1st ed. - New York : BasicBooks, c1996.
- xxii, 314 p. ; 25 cm.
Includes bibliographical references and index.
- The Elements of a Good Society-- Order and Autonomy?-- The Fall and Rise of America-- Sharing Core Values-- The Moral Voice-- The Implications of Human Nature-- Pluralism Within Unity-- The Final Arbiters of Communitys Values.
- (source: Nielsen Book Data)
- Publisher's Summary:
A major statement from the father of the communitarian movement on how to restore moral pupose without sacrificing our hard-won individual freedoms. . Amitai Etzioni has devoted a lifetime of study to the question of what makes a good society, and his work as the founder of the communitarian movement attests to his influence in moving the public debate away from a preoccupation with rights to a balance between individual rights and social responsibilities. The New Golden Rule invites us to examine how a communitarian society, one in which order is largely based on moral commitments rather than on law, should operate in practiceand what values we must bring to our social interactions if we are to achieve stronger and more enduring ties. One of the worlds leading sociologists and most quoted intellectuals in America today, Amitai Etzioni has been the subject of numerous profiles in all the major media and has worked both with members of the Clinton Administration and Republican senators on social issues and policy. Now, in this important new book, he invites us to explore how a good society should operate and what values we must bring to our social interactions if we are to achieve stronger and more enduring community ties. As Etzioni has found in his years devoted to researching and studying the subject, the problem facing society today is that half the population is wary of order and morality, while the other half is suspicious of liberty, which is equated with permissiveness. In an in-depth analysis that masterfully cuts this Gordian knot, the author lays out how we can, indeed must, have both order and autonomy if we are to create a society in which communities and individuals can thrive. Recognizing that excessive morality and excessive liberty are each a dire threat to the health of society, Etzioni demonstrates how we have overreacted in recent years by assuming that there must be a tradeoff between morality and freedom. However, this need not be the case, because when order is largely based on moral commitments rather than on the law, and autonomy is regarded as a place in a social space, these two social virtues can reinforce each other. Using this framework, Etzioni studies the implications for the future of diversity in America, the implications for educating the next generation, and our relationships with other societies. He also explores the public policy implications of his observations and how governments, community groups and families can respond and grow.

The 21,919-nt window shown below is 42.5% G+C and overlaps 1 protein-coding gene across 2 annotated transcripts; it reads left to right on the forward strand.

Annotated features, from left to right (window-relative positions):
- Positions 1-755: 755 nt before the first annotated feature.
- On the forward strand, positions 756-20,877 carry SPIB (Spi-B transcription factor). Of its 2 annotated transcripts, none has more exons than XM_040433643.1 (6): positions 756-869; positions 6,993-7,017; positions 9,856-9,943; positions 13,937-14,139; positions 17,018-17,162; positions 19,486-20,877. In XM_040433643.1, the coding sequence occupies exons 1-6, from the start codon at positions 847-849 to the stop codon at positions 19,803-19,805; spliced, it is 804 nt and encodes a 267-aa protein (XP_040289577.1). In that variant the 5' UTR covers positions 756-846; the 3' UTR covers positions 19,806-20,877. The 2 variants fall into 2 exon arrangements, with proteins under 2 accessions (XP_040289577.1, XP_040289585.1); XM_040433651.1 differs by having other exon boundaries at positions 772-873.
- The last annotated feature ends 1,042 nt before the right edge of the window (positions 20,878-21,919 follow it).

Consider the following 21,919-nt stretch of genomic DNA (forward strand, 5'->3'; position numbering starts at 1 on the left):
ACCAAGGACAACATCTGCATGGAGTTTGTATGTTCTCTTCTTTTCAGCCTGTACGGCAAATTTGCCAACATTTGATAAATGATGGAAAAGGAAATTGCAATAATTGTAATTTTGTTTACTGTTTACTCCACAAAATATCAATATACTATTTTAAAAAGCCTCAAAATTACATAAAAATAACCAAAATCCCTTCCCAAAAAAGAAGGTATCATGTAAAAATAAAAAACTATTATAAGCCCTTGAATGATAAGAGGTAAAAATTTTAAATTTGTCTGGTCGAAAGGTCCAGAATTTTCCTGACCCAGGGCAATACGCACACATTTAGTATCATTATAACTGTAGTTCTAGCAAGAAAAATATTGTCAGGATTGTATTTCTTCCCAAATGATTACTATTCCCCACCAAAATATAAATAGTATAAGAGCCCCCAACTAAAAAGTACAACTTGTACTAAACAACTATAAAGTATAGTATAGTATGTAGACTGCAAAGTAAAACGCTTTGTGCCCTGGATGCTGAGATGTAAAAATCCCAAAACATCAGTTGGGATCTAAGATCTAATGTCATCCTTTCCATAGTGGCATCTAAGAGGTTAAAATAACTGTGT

(source: Nielsen Book Data)